While preparing for this month’s president’s message, I couldn’t help but grin and strained hard to find my old friend called disambiguation. I take comfort in making myself believe that I am not alone and that others also struggle to effectively turn neuro signal propagations into an understandable set of letters that has a graspable message.
The dawn of a new year brings hope and allows for renewed and fresh beginnings. Since 1940, CTS has reinvented and adapted its practices to meet the needs of our members and community. As a result of these changes, CTS is one of the most innovative and largest chapters of the American Thoracic Society (ATS).
First, I hope to see many of you in Monterey on January 17-18. Dr Michelle Cao and the planning committee have organized another great educational conference, highlighting Pulmonary Hypertension, COPD, oxygen delivery, Ethics, and many other hot topics in Pulmonary and Critical Care Medicine.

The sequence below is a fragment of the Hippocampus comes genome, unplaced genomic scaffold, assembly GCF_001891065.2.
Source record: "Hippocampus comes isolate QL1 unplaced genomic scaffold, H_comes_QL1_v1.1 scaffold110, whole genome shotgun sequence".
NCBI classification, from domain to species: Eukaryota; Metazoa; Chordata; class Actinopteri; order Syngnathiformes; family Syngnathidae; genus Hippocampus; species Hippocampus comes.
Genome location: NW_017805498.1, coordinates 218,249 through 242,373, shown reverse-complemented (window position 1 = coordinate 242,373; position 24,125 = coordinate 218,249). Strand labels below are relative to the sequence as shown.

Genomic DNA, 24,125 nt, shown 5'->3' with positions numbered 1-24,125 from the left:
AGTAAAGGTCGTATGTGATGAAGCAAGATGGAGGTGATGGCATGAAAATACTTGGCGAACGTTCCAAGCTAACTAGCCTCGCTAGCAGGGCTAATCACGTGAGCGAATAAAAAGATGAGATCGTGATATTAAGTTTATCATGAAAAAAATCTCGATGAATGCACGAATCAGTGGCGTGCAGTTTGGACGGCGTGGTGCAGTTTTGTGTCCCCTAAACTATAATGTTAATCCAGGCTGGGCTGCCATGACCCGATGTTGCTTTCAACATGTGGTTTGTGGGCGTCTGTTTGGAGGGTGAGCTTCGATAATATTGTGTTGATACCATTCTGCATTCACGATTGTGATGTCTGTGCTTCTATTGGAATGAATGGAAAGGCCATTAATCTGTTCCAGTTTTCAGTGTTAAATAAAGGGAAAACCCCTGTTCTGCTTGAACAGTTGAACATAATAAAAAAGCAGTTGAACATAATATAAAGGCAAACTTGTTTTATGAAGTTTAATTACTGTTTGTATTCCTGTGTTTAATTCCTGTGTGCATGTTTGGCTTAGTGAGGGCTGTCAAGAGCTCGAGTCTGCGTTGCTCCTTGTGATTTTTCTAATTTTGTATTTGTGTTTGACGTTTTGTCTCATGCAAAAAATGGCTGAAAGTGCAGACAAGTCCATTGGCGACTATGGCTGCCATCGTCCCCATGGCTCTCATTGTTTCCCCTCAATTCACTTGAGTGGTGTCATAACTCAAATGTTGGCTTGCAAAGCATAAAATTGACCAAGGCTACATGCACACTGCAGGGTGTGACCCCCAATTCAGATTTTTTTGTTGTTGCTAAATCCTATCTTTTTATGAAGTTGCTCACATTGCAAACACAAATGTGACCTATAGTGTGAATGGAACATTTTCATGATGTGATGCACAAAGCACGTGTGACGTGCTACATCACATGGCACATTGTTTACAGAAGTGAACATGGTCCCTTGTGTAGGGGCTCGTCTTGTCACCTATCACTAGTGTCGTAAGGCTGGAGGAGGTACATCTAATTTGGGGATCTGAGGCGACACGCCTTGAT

Dear CTS members, For me, the month of November is a time to give thanks. It reminds me to to be thankful for the wonderful people in my life both at work and at home, and grateful for a career that enables me to strive to make a difference in people’s lives and in the world every day.
I’d like to begin by personally acknowledging the disruption in many of our lives by the power shutdowns and devastating wildfires. As I write this, our own home has been without electricity or internet for more than 96 hours. It has been a dramatic re- minder to consider how to best prepare my family and my patients for future events.